A new Leeds based ‘alternative and electronic’ music label: Sixteen Records launches this month with debut compilation album ‘Volume One’. The release is mastered by label founder and producer Lotte van den Berg, featuring 12 leading emerging artists, including van den Berg’s own band: Luna Pines and her solo release: magic hour soundtrack. Material from the album will be showcased at Hyde Park Book Club, Leeds on May 23. Headlining is ambient rock trio Eyre Llew, supported by Dokkodo Sounds, Ryan Hawkins, Regista, Joule, Imi, Lelo and Hannah Slavin. Ranging from funk, jazz, techno to indie and soul inspirations, the artists come together in synthesis to reflect the city’s vibrant soundscape.
The Music Producers Guild (MPG) estimates that in the UK only around six per cent of its members are women but the good news is that a quarter of the 2018 Guild award nominees were female, with Catherine Marks (Foals, The Killers) winning Producer of the Year. Originally from Holland, Sixteen Records founder Lotte van den Berg secured a first class degree in production at Leeds College of Music and cut her teeth on the Leeds music scene both as a performer and producer; she’s one of a new generation rising through the industry ranks. Bryony Hegarty spoke to Lotte for Louder Than War:
Louder Than War: Women are somewhat underrepresented in production; it’s estimated that only around 6% of producers are female in the UK. Was there anything in particular that drove you to specialize on the studio side as well as being a performer?’
Lotte van den Berg: I was always interested in music production, even at school. When I left school and got a job the first thing I bought was a Tascam Portastudio and some drum mics to mess around with, which I think was the first moment when I thought it would be cool to do production long term. I’ve always loved producing my own stuff and songs for my band Luna Pines, as when you’re the one producing, you can make it sound exactly how you want it to sound – it takes a lot of the frustration out of the process for my band. It is crazy how most people even in the music industry can’t name a female producer or engineer; it’s definitely something that I hope changes soon!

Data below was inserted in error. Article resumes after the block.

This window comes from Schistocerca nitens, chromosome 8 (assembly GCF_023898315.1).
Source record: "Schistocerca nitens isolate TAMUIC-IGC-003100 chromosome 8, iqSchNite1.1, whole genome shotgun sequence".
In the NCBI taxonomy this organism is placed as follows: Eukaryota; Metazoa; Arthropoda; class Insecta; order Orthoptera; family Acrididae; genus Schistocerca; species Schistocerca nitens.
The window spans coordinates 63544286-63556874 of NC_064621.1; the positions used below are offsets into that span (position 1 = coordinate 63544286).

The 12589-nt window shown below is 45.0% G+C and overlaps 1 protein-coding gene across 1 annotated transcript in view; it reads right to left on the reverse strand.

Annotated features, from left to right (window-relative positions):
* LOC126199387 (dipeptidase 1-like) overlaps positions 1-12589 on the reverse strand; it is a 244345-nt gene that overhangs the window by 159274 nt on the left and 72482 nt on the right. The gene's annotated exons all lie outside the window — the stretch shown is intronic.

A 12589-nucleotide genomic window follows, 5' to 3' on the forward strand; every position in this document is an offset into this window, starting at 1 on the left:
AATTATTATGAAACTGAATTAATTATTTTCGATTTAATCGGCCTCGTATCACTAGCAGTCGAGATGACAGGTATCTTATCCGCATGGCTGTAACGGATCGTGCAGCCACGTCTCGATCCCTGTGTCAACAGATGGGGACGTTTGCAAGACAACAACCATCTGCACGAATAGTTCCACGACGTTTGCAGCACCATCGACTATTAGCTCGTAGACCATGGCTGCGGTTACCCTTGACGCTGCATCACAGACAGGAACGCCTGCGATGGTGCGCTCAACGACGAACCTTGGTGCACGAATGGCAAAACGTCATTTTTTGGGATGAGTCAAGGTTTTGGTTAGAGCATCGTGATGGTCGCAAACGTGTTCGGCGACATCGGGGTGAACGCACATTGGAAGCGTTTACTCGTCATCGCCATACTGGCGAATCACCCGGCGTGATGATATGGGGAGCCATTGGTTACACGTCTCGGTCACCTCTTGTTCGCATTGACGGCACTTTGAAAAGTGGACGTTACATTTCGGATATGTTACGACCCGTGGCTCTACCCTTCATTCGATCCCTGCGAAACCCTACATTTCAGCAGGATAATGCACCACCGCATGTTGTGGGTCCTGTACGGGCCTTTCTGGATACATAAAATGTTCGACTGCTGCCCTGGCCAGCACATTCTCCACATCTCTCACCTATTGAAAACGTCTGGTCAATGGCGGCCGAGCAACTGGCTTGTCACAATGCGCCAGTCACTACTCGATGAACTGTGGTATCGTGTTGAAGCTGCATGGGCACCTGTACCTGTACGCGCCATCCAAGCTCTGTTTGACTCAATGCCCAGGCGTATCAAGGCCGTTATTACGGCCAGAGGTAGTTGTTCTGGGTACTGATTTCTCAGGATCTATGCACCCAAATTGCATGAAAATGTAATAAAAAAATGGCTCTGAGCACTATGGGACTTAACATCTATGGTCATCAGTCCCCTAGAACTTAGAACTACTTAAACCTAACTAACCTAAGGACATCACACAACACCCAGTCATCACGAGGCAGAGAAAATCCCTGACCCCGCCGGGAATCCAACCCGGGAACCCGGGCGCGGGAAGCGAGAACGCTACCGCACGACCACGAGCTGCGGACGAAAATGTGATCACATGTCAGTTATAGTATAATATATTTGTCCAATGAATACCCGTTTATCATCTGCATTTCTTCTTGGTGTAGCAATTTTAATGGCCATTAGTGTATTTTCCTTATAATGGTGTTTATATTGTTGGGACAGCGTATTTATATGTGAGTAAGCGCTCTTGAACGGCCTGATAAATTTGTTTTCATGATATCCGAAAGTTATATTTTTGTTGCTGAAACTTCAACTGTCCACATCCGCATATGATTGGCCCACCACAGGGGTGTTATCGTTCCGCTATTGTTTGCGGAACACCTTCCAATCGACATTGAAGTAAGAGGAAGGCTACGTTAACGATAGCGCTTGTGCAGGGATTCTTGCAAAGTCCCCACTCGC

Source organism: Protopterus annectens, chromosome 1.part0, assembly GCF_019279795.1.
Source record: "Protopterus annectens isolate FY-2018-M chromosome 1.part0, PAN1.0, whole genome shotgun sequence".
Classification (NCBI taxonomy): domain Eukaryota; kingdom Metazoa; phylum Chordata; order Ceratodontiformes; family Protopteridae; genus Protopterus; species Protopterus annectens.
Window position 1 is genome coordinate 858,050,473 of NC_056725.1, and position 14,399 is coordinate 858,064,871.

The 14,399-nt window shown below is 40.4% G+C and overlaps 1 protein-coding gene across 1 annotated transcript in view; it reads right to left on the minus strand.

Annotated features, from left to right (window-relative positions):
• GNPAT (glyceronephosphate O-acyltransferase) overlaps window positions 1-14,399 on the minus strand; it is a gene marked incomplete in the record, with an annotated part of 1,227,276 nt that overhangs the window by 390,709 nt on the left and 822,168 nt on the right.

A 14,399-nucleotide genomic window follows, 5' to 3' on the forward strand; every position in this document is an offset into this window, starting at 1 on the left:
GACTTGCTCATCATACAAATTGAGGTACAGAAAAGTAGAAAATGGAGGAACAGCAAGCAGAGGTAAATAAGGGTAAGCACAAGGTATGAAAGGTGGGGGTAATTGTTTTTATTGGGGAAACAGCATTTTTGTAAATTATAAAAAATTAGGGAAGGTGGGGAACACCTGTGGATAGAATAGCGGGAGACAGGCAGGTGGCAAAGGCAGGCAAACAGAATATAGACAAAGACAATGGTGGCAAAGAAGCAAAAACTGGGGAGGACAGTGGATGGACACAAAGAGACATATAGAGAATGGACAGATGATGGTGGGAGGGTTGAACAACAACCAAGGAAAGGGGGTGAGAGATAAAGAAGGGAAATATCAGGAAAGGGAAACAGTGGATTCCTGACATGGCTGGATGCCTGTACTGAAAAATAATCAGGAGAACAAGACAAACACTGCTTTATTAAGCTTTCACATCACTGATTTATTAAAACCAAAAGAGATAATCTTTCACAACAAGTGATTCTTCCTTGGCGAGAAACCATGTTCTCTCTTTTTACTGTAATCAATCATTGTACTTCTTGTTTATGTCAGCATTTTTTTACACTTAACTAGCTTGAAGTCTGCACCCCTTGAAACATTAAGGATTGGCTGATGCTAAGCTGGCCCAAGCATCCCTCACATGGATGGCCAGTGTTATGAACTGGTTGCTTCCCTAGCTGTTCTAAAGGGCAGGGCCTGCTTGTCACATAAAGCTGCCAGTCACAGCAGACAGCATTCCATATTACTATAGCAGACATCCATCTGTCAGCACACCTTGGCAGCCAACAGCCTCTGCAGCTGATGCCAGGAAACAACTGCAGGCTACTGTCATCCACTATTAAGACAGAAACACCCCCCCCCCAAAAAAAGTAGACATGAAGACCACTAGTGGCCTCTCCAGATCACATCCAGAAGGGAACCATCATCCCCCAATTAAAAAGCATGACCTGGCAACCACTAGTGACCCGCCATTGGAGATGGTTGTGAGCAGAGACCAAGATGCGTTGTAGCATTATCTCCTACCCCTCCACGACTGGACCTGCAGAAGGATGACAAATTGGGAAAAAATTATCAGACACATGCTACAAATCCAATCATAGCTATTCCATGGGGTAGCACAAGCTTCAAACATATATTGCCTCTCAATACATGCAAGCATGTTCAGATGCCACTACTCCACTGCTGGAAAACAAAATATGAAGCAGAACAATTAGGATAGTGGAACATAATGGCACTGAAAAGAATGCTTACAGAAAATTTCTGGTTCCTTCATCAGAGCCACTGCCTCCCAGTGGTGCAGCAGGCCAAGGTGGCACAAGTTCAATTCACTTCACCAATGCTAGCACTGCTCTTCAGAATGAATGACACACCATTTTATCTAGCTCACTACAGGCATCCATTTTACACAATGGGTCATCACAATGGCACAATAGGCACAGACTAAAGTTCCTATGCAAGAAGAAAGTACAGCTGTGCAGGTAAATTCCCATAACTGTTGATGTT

The once separate roles in music of performer, engineer, producer etc. have reached a blurred and intermingled state. Can there still be a clear distinction between the disciplines? Will musicians have to become multifunctional or else get left behind?
I think electronic artists should be multifunctional for their own benefit; I would expect musicians in that field to have some grasp on production, even if just in a live setting. In rock or metal music for example I think that’s a different ball game, and there’s a clear difference between the roles. I know lots of people in rock bands who don’t know how to work a desk, but I don’t know any electronic musicians who don’t have a clue about them. I think it’s really cool that bedroom production is becoming a valid source of music nowadays, and great that you can essentially be a one-man band with just your laptop. Pretty much everything on this compilation was made in a bedroom with artists sliding in between the roles of artist, producer and engineer, which I really like even though some people might think that’s weird.
Your solo project magic hour soundtrack is quite distinct from your band Luna Pines, do you cite any particular influences?